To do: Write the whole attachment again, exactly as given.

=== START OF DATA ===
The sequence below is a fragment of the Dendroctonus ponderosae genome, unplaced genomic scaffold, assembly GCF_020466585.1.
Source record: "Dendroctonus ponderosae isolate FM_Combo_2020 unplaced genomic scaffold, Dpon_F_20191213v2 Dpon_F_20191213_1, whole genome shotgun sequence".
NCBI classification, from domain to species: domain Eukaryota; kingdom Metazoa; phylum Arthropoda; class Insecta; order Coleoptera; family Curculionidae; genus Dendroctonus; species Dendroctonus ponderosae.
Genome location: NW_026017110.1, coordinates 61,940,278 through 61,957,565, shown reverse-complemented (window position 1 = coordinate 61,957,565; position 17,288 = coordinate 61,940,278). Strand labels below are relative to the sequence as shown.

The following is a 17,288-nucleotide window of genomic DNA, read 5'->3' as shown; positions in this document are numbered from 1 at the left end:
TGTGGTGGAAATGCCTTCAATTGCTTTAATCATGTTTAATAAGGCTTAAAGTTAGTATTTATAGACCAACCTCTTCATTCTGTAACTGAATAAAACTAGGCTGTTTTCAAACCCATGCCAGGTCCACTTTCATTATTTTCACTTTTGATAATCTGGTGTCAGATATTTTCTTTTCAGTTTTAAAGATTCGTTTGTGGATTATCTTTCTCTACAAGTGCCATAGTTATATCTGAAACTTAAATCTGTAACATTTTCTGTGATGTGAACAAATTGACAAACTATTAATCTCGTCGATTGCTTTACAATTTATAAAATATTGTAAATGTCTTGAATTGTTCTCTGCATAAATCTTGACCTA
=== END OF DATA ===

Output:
The sequence below is a fragment of the Dendroctonus ponderosae genome, unplaced genomic scaffold, assembly GCF_020466585.1.
Source record: "Dendroctonus ponderosae isolate FM_Combo_2020 unplaced genomic scaffold, Dpon_F_20191213v2 Dpon_F_20191213_1, whole genome shotgun sequence".
NCBI classification, from domain to species: domain Eukaryota; kingdom Metazoa; phylum Arthropoda; class Insecta; order Coleoptera; family Curculionidae; genus Dendroctonus; species Dendroctonus ponderosae.
Genome location: NW_026017110.1, coordinates 61,940,278 through 61,957,565, shown reverse-complemented (window position 1 = coordinate 61,957,565; position 17,288 = coordinate 61,940,278). Strand labels below are relative to the sequence as shown.

The following is a 17,288-nucleotide window of genomic DNA, read 5'->3' as shown; positions in this document are numbered from 1 at the left end:
TGTGGTGGAAATGCCTTCAATTGCTTTAATCATGTTTAATAAGGCTTAAAGTTAGTATTTATAGACCAACCTCTTCATTCTGTAACTGAATAAAACTAGGCTGTTTTCAAACCCATGCCAGGTCCACTTTCATTATTTTCACTTTTGATAATCTGGTGTCAGATATTTTCTTTTCAGTTTTAAAGATTCGTTTGTGGATTATCTTTCTCTACAAGTGCCATAGTTATATCTGAAACTTAAATCTGTAACATTTTCTGTGATGTGAACAAATTGACAAACTATTAATCTCGTCGATTGCTTTACAATTTATAAAATATTGTAAATGTCTTGAATTGTTCTCTGCATAAATCTTGACCTA